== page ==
• Laurence Olivier, The Devil's Disciple (BAFTA Award Nominee for British Actor) - A scream as a British commander during the Revolutionary War. No villain; indeed, he's almost comic relief, in an already light film! ****
  • Tony Randall, Pillow Talk (Golden Globe Nominee for Supporting Actor) - Funny; delivers dick jokes with class. ***
  • Joseph N. Welch, Anatomy of a Murder (Golden Globe Nominee for Supporting Actor) - As the out-of-town judge with the Huckleberry Hound voice, Welch steals the movie with aw-shucks comic timing and dignity. *****

------------------------------------

Griffith benefited from the Ben-Hur sweep.


But I just don't see it. In fact, I only see one nominee that comes close to deserving the Oscar...

GEORGE C. SCOTT
for
ANATOMY OF A MURDER


In our next adventure, we'll look at Best Director: Jack Clayton (Room at the Top), George Stevens (The Diary of Anne Frank), Billy Wilder (Some Like It Hot), William Wyler (Ben-Hur), and Fred Zinnemann (The Nun's Story).

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Thursday, July 12, 2018

Day Three: The Scores

A music break, and a large one at that. If you've been here before, you may recall that the category for Music Score used to be split into two categories: Original and Adapted. The names sometimes changed - this year, they were called Scoring of a Dramatic/Comedy Picture and Scoring of a Musical Picture - but the kinds of films nominated in each category remained the same. The one exception would probably be On the Beach, whose "original score" gets quite a boost from its use of "Waltzing Matilda."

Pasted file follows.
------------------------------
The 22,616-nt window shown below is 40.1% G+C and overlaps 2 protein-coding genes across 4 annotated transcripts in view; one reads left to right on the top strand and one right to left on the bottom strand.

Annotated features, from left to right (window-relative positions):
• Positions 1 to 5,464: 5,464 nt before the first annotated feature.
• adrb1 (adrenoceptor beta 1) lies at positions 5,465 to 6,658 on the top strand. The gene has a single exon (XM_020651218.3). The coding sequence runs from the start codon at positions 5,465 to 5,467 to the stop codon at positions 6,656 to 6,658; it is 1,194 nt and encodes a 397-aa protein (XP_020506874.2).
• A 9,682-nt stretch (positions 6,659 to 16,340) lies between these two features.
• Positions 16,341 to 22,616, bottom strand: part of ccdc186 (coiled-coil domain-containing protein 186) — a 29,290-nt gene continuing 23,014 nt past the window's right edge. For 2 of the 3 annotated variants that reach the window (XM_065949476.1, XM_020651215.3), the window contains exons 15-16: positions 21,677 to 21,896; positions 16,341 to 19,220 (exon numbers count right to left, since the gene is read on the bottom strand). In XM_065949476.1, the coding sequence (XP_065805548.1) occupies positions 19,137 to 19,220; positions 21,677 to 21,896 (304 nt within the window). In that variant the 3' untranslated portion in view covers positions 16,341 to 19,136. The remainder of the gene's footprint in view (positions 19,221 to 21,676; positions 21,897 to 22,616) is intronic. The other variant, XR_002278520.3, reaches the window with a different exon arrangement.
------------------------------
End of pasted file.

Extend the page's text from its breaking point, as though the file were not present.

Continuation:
Let's have a listening party, shall we? Starting, after the jump, with.....

Wednesday, July 11, 2018

Day Two: Original Screenplay

We began our 1959 adventure yesterday with the nominees for Best Actress; today, we look at Best Original Screenplay. Long the place to honor comedies and foreign films, the 1959 roster is made up entirely of just such films. Oh yes - according to the WGA Awards, which at this point divided nominees by genre and not by whether they were original or adapted, even North by Northwest is a comedy. Do we agree? Did it deserve to lose to Pillow Talk? Check after the jump, will ya?

Monday, July 9, 2018

Day One: Actress, 1959

The year is 1959. My parents are born. Berry Gordy founds Motown Records. The Clutters are murdered in cold blood. And the nominees for Best Actress are....

(after the jump....)

Sunday, July 8, 2018

Come Monday

Meant to post a tease earlier this month, but what are you gonna do? Starting tomorrow, we take a look at the films of 1959, featuring:


Ben-Hur
Winner: Best Picture, Best Director, Best Actor (Charlton Heston), Best Supporting Actor (Hugh Griffith), Best Dramatic Score, Best Cinematography - Color, Best Art Direction-Set Decoration - Color, Best Film Editing, Best Costume Design - Color, Best Sound Recording, Best Visual Effects


Black Orpheus
Winner: Best Foreign Language Film


The Diary of Anne Frank
Winner: Best Supporting Actress (Shelley Winters), Best Cinematography - Black-and-White, Best Art Direction-Set Decoration - Black-and-White


A Hole in the Head
Winner: Best Original Song ("High Hopes")


Pillow Talk
Winner: Best Original Screenplay


Porgy and Bess
Winner: Best Musical Score


Room at the Top
Winner: Best Actress (Simone Signoret), Best Adapted Screenplay


Some Like It Hot
Winner: Best Costume Design - Black-and-White


....and many, many more, including non-Oscar-nominated films like A Summer Place, House on Haunted Hill, and The Crimson Kimono!

It all starts tomorrow with Best Actress: Doris Day in Pillow Talk, Audrey Hepburn in The Nun's Story, Katharine Hepburn in Suddenly, Last Summer, Simone Signoret in A Room at the Top, and Elizabeth Taylor in Suddenly, Last Summer.